The Buffalo mass shooting was the work of a lone gunman, but not the product of isolated ideology.
In a manifesto, the suspect describes how he saw black people as ‘replacements’ for white Americans. Saturday’s supermarket massacre shed a sharp light on the “great replacement theory,” which authorities say he used to justify an act of racial violence — and how that theory has migrated from the far-right fringe of the U.S. discourse to the center of Republican politics.
Republicans across the spectrum were quick to denounce the killings. But fewer party leaders seemed willing to break with the politics of nativism and fear the party has embraced to preserve the loyalty of right-wing voters, inspired by Donald J. Trump.
A Republican, Wyoming Representative Liz Cheney, called on her colleagues Monday for not doing enough to crush the extremist wing of her own party.
“House GOP leadership has enabled white nationalism, white supremacy and anti-Semitism,” Ms. Cheney, the former No. 3 House Republican who was removed from that role for her criticism of Mr Trump, wrote on Twitter† “History has taught us that what begins with words ends much worse. @GOP leaders must renounce and reject these views and those who adhere to them.”
Republican House leaders have at times tolerated the extremist views of some in their ranks. Last year, far-right Republican congressmen spread plans to create an “America First Caucus” where the immigration section spoke of the importance of “uniquely Anglo-Saxon political traditions”. The idea was scrapped, but those involved continued to cause a stir with their flirtation with white nationalism.
In February, when Representatives Marjorie Taylor Greene of Georgia and Paul Gosar of Arizona attended a conference hosted by Nick Fuentes, a white supremacist, Representative Kevin McCarthy, the California Republican and minority leader called their actions “appalling and wrong,” but he did not formally reprimand or punish them.
Since then, Republicans have been using rhetoric that suggests a tacit willingness to try to appeal to elements of the far right. In the run-up to November’s midterm elections, Republican candidates have stepped up their warnings about the threats being made against what is perceived as real or traditional America. Often unspoken is what that bygone era looks like: white, male-dominated, Judeo-Christian and heterosexual.
Song after song has been rearranged as a reason for Republican voters to fear for their culture and values: Transgender rights threaten girls’ sports. The removal of statues threatens to erase Confederate history in the South and other white historical figures elsewhere. Critical race theory is portrayed as rewriting American history — and revising how it’s taught — to highlight episodes of racism.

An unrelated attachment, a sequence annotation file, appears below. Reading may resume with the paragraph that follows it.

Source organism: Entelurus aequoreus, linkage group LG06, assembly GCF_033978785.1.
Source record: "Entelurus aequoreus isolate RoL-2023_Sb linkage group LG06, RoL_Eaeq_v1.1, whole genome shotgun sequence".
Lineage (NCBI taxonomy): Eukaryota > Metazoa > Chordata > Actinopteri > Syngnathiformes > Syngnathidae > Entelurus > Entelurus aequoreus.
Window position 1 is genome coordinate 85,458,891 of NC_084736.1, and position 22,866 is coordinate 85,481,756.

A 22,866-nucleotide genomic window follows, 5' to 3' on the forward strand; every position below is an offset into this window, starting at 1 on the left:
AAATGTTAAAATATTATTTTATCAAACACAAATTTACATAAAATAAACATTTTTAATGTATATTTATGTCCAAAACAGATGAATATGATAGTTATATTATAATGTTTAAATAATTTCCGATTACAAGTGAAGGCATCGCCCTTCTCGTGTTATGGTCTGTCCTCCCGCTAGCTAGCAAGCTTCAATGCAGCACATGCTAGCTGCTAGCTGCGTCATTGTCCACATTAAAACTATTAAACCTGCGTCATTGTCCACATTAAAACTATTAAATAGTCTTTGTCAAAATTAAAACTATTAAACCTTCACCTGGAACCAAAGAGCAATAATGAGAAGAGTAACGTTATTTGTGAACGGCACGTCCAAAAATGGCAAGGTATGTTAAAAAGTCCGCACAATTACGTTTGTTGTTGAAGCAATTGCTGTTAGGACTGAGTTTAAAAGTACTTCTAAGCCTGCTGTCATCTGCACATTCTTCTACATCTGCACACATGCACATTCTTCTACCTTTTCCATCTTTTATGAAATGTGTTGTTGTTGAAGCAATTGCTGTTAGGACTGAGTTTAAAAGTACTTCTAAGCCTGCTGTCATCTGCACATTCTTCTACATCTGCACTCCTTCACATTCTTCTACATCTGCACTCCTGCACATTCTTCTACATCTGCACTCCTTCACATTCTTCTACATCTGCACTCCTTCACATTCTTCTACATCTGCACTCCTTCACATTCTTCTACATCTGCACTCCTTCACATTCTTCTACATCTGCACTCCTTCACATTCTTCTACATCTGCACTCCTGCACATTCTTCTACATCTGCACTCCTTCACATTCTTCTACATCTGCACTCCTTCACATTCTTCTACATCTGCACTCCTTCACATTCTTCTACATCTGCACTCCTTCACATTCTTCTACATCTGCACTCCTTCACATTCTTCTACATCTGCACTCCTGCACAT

Even the recent baby food shortage has been wrongly re-imagined as so acute because of giveaways to feed undocumented children.
More than a dozen outside candidates and groups have placed ads warning of an immigrant “invasion” into the country or otherwise weakening the power of native citizens. Several candidates have falsely said that Democrats are opening the border specifically to let undocumented migrants in to vote.
“If Joe Biden continues to send illegal immigrants to our states, we’ll all have to learn Spanish,” Alabama Republican Governor Kay Ivey said in a television commercial ahead of her May 24 primary.
In another case, Ms. Ivey presented her conservative state as a bastion of vanishing values: “When I taught in school, we said a prayer, we swore allegiance, and we learned the basics,” she said. “Today the left is teaching kids to hate America. But not here. Biden’s Critical Race Theory: Racist, Wrong, and Dead Sea. Transgender sports: toast.”
Republicans have aggressively resisted accusations that their language and actions perpetuated the kind of racism and xenophobia that appeared to be behind the Buffalo massacre.
Fostering fear and grievances was a hallmark of Mr Trump’s rise, though the roots were much older than him. A quarter of a century earlier, Pat Buchanan called himself an “America first” candidate in his right-wing challenge to former President George Bush in 1992, a slogan Mr Trump would use again. But Mr. Buchanan, who lost the Republican presidential nomination in 1992 and again in 1996, was largely shunned by his party for writing about “immigrant invasions” eroding Western society.
Mr. Trump opened his 2016 presidential campaign by calling Mexican immigrants rapists and shortly after, he promoted a ban on Muslims from entering the country. At the time, many top party officials reacted indignantly.
Now much of the Republican Party and the conservative media apparatus are speaking with the same nationalist voice, from Tucker Carlson on prime-time Fox News to even more right-wing alternatives like Newsmax and One America News Network.
Mr Trump no longer seems to be directing the conversation on the right as much as keeping up with it.